More recently, a Variety review of the 2000 production, directed by Susan Stroman, calls The Music Man "a theatrical slice of cherry pie." The critic writes, "Indeed, the marvel of Stroman's production is that none of the sugar in the show turns to saccharine, none of the characters turn to cardboard, none of the creamed-corn jokes land with too resonant a thud. The book's simple plot is at least watertight, and thus holds up better than most of its era, and while none of the gags will challenge the sensibilities of a moderately hip 10-year-old, they raise a few real smiles."

What awards has The Music Man won?

The original Broadway production of The Music Man won five Tony Awards at the 13th annual ceremony in 1958. The production won Best Musical; Robert Preston (Harold Hill), Barbara Cook (Marian Paroo), and David Burns (Mayor Shinn) all won for acting; and Herbert Greene won Best Conductor and Musical Director. Iggie Wolfington (Marcellus Washburn) was nominated against Burns for Best Featured Actor, and the show was also nominated in the direction and choreography categories.

In addition, Sammy Knapp lost the Best Stage Technician award in 1958, but was re-nominated in 1959 and won, earning The Music Man its sixth Tony.

An actor each in the 1980 and 2000 Broadway revivals received a Theatre World Award; Meg Bussert (Marian, 1980) and Craig Bierko (Harold, 2000). The 2000 revival also received eight Tony nominations including Best Revival of a Musical.

The current Broadway production will be considered for awards at the 2022 Tony Awards ceremony, which has yet to take place.

Is there a The Music Man movie?

Yes — in 1962, five years after the show premiered on Broadway, The Music Man was adapted into a film. Robert Preston, who starred as Professor Harold Hill on Broadway, reprised his role for the film, starring opposite Shirley Jones as Marian Paroo. The movie was one of the year's biggest box office hits and a critical darling. The Music Man was nominated for six Academy Awards (including Best Picture) and won one, for Best Music, Scoring of Music, Adaptation or Treatment. At the Golden Globes, the film won Best Picture (Musical or Comedy) and four additional nominations, including for Preston and for Willson's score. The film was added to the United States National Film Registry by the Library of Congress for being "culturally, historically, or aesthetically significant" in 2005.

A TV movie adaptation was also made in 2003, starring Matthew Broderick and Kristin Chenoweth.

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Fun facts about The Music Man

  • Four of the characters in The Music Man are collectively known as the school board, four local businessmen who Harold transforms into a barbershop quartet. A real-life barbershop quartet called The Buffalo Bills played the roles in the 1957 Broadway production and the 1962 film version. The Music Man remains the group's most famous gig!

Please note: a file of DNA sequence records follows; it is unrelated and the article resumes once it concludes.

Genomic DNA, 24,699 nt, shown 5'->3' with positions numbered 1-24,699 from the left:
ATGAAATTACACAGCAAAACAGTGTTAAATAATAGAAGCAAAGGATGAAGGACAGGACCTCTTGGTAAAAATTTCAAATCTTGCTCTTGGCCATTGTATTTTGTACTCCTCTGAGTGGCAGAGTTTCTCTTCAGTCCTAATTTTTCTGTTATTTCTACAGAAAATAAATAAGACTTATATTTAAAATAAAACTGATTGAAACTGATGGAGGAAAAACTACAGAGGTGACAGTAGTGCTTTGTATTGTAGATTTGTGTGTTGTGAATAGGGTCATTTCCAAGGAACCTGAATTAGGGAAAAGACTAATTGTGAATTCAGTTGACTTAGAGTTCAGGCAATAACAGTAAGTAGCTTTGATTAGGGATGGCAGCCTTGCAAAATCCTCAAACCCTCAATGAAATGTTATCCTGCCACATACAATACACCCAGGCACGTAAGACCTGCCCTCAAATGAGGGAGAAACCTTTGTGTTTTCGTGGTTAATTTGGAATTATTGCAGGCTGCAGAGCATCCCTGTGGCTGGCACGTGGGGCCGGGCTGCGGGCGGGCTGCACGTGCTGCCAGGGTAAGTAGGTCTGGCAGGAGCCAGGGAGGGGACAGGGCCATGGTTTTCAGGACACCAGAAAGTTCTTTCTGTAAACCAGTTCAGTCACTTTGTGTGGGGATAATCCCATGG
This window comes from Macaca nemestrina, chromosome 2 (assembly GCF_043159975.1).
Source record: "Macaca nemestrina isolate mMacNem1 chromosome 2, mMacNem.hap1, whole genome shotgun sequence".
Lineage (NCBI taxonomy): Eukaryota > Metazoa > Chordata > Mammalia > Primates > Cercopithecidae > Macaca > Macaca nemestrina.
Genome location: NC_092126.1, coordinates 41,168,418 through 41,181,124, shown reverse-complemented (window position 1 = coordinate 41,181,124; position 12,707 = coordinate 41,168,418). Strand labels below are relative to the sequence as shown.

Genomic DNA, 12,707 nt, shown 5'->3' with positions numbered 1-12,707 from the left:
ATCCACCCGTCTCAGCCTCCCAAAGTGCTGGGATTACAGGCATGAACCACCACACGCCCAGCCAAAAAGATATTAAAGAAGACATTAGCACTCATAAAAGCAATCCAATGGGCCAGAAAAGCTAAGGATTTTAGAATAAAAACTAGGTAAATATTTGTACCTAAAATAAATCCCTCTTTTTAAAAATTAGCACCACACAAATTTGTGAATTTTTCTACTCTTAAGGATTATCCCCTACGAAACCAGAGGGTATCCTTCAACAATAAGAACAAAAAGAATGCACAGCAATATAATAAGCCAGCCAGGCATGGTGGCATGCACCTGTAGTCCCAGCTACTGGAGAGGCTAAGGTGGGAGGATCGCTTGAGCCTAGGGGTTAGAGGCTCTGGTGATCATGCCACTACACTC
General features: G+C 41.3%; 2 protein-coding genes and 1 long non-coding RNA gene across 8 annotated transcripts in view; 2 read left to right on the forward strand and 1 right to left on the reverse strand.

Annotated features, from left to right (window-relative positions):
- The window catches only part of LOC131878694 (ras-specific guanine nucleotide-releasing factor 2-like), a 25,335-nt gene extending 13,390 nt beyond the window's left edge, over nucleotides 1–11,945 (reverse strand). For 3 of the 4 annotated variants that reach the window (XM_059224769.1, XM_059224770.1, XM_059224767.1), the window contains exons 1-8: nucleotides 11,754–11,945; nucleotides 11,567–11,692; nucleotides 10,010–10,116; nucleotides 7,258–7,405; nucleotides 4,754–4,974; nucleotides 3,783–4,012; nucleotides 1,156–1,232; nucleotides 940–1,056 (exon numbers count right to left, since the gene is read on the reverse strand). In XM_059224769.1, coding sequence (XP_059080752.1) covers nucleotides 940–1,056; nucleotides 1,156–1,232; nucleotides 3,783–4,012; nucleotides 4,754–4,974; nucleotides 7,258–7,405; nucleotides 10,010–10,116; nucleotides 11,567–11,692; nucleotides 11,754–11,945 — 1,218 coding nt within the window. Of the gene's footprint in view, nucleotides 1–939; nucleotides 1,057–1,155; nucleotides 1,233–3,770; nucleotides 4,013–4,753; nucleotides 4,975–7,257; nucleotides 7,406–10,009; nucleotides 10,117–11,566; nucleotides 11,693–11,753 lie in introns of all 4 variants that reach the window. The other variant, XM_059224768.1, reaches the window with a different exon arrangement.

• Two different meanings of the word "shipoopi," which Willson invented for the musical's song of the same name, are given in the lyrics. During the song, a high schooler requests that "The Shipoopi" be played at their dance, indicating that it's a song. But in the song's chorus, "shipoopi" is defined as a "girl who's hard to get" — more specifically, a woman who waits until the third date to kiss her man.
  • The Music Man, along with many other classic musicals, is spoofed in the 2021 Apple TV+ series Schmigadoon!, in which a couple wanders into a Golden Age musical and can't leave until they find true love. Some of the characters include the schoolmarm Emma Tate, her little brother Carson, the mayor Aloysius Menlove, and the preacher's wife Mildred Layton — they're based to various degrees on Marian Paroo, Winthrop Paroo, and Mayor and Mrs. Shinn, respectively. In one episode, Mildred sings a parody song of "(Ya Got) Trouble."
  • River City, Iowa, where The Music Man takes place, is based on Mason City, Iowa, where Meredith Willson grew up. He based many of the characters on people he saw there.
  • More than 40 drafts of The Music Man were written before a final draft was settled on. Early drafts also included nearly 40 songs; 22 were ultimately cut.

How do I get tickets for The Music Man on Broadway?

The Music Man offers nothing less than big, old-fashioned fun. There's nothing minimal about the production: You'll see a large ensemble doing plenty of lively dancing and hear a full orchestra play all the musical's classic songs. If you're looking for an escape from the pace of modern life and the urban environment of New York City, The Music Man offers a three-hour escape to the Midwest in a bygone era. Plus, you don't want to miss out on seeing stage and screen greats like Jackman and Foster perform live while you have the chance.

The Music Man tickets are available now. Get tickets to The Music Man on New York Theatre Guide today.